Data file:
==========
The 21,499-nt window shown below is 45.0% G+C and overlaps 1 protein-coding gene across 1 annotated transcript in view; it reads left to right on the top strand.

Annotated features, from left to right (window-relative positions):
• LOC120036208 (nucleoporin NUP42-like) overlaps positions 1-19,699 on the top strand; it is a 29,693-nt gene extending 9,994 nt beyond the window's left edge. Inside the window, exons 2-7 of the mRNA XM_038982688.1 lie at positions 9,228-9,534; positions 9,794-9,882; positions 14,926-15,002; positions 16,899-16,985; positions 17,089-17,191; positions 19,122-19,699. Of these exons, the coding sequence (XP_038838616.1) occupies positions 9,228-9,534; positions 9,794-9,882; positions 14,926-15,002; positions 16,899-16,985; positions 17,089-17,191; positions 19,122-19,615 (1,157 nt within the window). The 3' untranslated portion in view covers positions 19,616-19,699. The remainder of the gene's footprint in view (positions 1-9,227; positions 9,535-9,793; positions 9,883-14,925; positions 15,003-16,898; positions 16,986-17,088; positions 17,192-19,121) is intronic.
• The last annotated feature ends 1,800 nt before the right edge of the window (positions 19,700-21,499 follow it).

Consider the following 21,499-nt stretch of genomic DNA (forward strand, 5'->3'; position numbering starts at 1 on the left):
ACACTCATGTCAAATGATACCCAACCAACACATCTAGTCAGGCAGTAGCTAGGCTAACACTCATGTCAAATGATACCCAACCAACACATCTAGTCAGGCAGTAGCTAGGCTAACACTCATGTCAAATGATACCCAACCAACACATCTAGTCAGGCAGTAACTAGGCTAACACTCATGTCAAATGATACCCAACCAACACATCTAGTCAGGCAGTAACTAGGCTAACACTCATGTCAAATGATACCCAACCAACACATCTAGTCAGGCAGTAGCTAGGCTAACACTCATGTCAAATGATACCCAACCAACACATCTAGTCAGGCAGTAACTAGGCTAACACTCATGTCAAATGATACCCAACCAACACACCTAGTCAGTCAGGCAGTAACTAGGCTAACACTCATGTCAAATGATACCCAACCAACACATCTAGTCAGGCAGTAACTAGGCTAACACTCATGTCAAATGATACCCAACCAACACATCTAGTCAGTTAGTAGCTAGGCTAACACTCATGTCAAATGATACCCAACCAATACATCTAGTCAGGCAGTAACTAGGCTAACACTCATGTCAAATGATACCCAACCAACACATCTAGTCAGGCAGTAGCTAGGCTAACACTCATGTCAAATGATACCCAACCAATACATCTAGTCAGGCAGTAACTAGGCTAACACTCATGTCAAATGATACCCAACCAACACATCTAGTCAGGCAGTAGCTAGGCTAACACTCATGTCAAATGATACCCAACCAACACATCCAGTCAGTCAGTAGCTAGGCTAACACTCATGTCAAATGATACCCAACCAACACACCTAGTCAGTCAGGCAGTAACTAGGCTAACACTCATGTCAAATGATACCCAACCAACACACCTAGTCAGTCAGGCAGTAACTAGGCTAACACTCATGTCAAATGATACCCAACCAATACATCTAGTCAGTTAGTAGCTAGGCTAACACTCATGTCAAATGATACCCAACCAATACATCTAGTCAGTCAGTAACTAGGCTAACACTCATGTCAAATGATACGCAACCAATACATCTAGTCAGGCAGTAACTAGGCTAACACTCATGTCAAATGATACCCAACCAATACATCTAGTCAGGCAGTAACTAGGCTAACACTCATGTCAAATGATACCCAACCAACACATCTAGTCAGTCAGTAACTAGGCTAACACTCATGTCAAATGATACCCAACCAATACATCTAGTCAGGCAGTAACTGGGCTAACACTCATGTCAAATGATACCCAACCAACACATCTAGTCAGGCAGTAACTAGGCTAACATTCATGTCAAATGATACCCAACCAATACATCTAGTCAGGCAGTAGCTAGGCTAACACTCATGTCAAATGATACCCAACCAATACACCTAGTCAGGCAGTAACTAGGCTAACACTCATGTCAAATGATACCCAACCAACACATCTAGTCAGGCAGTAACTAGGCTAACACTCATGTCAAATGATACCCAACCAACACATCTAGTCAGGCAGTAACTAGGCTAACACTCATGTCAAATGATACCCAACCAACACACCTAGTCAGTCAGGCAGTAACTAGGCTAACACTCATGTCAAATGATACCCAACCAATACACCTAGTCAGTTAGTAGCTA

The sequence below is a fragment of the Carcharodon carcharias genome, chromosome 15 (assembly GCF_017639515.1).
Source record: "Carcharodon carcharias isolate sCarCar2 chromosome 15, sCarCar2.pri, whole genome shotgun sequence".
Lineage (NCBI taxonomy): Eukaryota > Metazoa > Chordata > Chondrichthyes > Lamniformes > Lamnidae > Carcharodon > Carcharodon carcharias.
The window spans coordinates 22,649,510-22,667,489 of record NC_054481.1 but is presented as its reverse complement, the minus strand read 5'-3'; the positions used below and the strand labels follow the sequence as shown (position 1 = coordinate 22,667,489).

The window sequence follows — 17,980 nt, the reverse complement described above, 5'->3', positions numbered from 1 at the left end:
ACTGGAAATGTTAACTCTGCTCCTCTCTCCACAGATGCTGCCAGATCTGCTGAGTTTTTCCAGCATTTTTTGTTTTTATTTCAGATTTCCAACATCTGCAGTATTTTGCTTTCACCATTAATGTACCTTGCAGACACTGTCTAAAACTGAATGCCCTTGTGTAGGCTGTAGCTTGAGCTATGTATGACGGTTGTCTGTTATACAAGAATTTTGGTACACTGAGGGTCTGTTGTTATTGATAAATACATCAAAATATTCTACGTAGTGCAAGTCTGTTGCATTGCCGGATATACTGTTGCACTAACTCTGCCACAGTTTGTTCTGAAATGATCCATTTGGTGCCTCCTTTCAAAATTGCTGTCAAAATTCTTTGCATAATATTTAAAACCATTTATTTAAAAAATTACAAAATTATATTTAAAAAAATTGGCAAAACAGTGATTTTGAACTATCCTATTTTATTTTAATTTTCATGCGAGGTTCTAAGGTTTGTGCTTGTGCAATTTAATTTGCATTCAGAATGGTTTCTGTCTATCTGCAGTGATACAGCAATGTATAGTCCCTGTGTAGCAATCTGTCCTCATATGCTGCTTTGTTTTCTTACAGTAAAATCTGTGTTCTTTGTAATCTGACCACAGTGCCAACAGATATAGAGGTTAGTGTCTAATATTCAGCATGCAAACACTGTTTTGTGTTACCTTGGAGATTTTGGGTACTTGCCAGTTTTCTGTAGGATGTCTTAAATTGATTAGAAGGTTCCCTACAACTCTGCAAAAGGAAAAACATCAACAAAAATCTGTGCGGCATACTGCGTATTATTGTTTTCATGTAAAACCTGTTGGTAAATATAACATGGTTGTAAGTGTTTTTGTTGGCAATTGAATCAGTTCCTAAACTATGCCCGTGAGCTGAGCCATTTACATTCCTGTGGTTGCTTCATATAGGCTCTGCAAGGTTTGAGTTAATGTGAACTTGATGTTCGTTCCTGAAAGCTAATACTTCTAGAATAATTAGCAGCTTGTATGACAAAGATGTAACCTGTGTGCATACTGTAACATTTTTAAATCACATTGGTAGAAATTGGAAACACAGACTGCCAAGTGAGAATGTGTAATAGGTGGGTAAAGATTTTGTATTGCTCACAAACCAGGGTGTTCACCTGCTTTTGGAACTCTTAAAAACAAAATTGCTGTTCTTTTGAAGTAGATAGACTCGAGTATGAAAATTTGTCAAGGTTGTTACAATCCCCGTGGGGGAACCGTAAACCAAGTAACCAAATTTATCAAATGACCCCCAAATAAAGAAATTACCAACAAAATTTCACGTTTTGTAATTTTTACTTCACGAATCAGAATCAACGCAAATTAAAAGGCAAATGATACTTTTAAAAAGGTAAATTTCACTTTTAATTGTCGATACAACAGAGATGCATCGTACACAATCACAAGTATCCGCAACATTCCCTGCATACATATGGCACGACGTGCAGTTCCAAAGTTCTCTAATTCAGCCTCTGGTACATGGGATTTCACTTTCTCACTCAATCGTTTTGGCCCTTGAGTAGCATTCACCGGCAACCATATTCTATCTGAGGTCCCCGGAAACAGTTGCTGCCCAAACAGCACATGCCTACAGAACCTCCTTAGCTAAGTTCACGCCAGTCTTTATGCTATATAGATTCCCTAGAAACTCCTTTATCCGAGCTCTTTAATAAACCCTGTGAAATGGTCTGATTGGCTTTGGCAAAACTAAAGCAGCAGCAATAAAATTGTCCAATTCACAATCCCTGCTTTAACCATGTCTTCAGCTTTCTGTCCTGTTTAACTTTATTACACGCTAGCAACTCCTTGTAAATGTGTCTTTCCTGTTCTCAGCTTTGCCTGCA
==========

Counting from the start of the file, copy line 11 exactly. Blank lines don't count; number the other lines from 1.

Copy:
The window sequence follows — 17,980 nt, the reverse complement described above, 5'->3', positions numbered from 1 at the left end: